A conflict is erupting over “conflict minerals.”
Large retailers such as Best Buy, Costco, Wal-Mart and Target are reportedly seeking to limit a requirement within this year’s Dodd-Frank financial law that may require them to report whether their store-brand products contain conflict minerals from Central Africa.
The provision in the law is part of an effort to use corporate pressure to choke off illegal mining operations that fund the violent civil war in eastern Congo. The region is one of the world’s leading sources of tin, coltan, tungsten and gold – all minerals used in the production of electronic goods as varied as cellphones, laptops, game consoles and medical devices.
Earlier this year, the Drucker Institute produced a short video to call attention to the problem of conflict minerals and to back reporting requirements for electronics manufacturers. Given our mission to better society by stimulating effective management and responsible leadership, it seemed to us the perfect issue to take up.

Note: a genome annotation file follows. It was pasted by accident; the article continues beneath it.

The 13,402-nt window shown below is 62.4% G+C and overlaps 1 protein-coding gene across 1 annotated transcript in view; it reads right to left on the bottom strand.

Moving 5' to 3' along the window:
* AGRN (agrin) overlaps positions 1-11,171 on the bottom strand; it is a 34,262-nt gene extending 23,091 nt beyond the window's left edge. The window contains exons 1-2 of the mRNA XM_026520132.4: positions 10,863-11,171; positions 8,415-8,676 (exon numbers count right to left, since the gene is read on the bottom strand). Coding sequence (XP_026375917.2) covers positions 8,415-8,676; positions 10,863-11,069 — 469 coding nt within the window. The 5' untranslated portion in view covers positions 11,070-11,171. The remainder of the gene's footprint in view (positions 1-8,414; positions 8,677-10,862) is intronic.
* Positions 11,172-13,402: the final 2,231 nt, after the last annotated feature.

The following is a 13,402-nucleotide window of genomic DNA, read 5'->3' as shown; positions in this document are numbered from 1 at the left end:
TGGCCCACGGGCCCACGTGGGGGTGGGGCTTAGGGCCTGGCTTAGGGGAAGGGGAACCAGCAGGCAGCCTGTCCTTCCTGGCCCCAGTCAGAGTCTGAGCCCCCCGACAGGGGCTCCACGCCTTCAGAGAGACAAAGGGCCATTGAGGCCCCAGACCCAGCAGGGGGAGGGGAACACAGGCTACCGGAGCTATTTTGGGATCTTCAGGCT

[EXPAND More]Indeed, Peter Drucker rooted his philosophy in the idea that every institution, including business, must take responsibility for everyone and everything it touches, directly or indirectly. In his classic book Management: Tasks, Responsibilities, Practices Drucker wrote, “One is responsible for one’s impacts, whether they are intended or not.” He added, “Responsibility for social impacts is a management responsibility.”
For their part, retailers concerns about the new requirement center around the challenge of accurately tracing the sources of minerals, which pass through multiple intermediaries between the Congolese mines and American store shelves. Retailers also argue that without direct control of the manufacturing of goods, they cannot be held directly responsible for knowing the sources of materials used in those goods.
What do you think: Is it reasonable to ask retailers to verify the origin of every mineral in their products? And, as a consumer, would you be more inclined to purchase products that were labeled “conflict free,” even if it meant paying more?[/EXPAND]